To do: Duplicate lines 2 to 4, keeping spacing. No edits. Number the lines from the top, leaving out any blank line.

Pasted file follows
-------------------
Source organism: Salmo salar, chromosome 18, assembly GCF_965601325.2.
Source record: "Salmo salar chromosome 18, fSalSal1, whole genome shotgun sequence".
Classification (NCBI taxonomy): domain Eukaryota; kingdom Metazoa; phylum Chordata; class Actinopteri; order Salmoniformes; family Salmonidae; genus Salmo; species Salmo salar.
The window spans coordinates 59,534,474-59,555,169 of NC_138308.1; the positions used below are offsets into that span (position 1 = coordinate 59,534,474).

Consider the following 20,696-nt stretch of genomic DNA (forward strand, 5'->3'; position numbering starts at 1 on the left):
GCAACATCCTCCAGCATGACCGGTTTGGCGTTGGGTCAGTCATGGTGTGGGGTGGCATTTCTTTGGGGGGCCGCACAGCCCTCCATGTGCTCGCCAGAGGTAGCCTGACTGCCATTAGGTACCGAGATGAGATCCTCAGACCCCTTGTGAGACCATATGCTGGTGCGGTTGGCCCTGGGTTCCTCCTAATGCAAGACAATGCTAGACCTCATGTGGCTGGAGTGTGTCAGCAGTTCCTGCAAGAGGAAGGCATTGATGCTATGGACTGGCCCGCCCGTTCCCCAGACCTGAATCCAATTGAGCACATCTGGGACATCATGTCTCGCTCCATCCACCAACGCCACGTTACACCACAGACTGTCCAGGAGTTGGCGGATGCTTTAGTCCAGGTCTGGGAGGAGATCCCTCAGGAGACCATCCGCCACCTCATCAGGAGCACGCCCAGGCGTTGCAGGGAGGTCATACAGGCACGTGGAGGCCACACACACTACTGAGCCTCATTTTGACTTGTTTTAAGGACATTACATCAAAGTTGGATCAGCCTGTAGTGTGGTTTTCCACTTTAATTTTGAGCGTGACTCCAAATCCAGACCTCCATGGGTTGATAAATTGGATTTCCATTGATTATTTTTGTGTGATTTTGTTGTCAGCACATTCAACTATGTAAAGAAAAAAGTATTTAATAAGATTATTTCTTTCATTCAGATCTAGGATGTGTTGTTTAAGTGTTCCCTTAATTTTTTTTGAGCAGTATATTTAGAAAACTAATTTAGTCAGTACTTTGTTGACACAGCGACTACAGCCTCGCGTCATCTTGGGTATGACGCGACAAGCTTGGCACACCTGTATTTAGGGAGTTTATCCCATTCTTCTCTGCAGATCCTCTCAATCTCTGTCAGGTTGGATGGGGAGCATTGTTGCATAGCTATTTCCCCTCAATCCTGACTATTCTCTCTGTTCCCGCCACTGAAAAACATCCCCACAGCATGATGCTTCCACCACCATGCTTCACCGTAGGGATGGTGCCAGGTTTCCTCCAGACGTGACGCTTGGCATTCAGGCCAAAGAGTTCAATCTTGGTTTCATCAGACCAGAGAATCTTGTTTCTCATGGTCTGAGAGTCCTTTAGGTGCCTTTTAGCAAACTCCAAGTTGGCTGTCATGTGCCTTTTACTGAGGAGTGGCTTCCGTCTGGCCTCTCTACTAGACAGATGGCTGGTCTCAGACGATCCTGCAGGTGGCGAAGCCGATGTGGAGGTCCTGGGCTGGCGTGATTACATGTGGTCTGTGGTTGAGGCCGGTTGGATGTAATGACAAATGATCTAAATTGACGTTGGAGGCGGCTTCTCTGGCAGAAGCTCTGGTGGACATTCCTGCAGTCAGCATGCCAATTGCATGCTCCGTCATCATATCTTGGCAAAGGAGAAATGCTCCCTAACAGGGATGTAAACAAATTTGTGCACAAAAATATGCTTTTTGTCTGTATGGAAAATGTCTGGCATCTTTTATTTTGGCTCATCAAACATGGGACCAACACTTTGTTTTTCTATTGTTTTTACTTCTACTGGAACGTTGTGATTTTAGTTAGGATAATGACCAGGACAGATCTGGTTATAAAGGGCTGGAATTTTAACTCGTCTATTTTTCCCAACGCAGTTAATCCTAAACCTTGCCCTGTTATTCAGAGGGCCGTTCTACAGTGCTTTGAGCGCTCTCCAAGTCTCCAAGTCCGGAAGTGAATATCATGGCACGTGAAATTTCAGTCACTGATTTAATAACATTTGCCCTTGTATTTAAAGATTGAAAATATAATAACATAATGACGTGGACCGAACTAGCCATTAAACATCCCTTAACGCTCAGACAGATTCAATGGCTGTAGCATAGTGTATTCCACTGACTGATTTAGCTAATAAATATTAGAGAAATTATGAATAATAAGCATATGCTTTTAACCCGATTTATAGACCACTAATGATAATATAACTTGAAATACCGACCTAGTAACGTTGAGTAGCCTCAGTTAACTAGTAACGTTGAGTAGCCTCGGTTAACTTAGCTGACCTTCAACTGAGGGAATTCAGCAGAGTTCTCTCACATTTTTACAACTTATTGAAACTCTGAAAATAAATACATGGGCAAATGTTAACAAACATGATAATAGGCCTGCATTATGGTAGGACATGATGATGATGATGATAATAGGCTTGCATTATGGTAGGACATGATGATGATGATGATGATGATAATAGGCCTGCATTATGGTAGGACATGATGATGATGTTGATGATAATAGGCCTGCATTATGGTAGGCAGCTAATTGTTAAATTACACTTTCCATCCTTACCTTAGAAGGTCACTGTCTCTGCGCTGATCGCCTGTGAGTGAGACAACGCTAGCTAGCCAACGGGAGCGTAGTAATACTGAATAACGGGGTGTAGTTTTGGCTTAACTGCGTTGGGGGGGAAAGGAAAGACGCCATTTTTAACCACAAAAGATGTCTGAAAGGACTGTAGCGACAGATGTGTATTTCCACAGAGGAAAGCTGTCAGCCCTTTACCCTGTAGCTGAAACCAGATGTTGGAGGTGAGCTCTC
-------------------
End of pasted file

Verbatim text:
Source record: "Salmo salar chromosome 18, fSalSal1, whole genome shotgun sequence".
Classification (NCBI taxonomy): domain Eukaryota; kingdom Metazoa; phylum Chordata; class Actinopteri; order Salmoniformes; family Salmonidae; genus Salmo; species Salmo salar.
The window spans coordinates 59,534,474-59,555,169 of NC_138308.1; the positions used below are offsets into that span (position 1 = coordinate 59,534,474).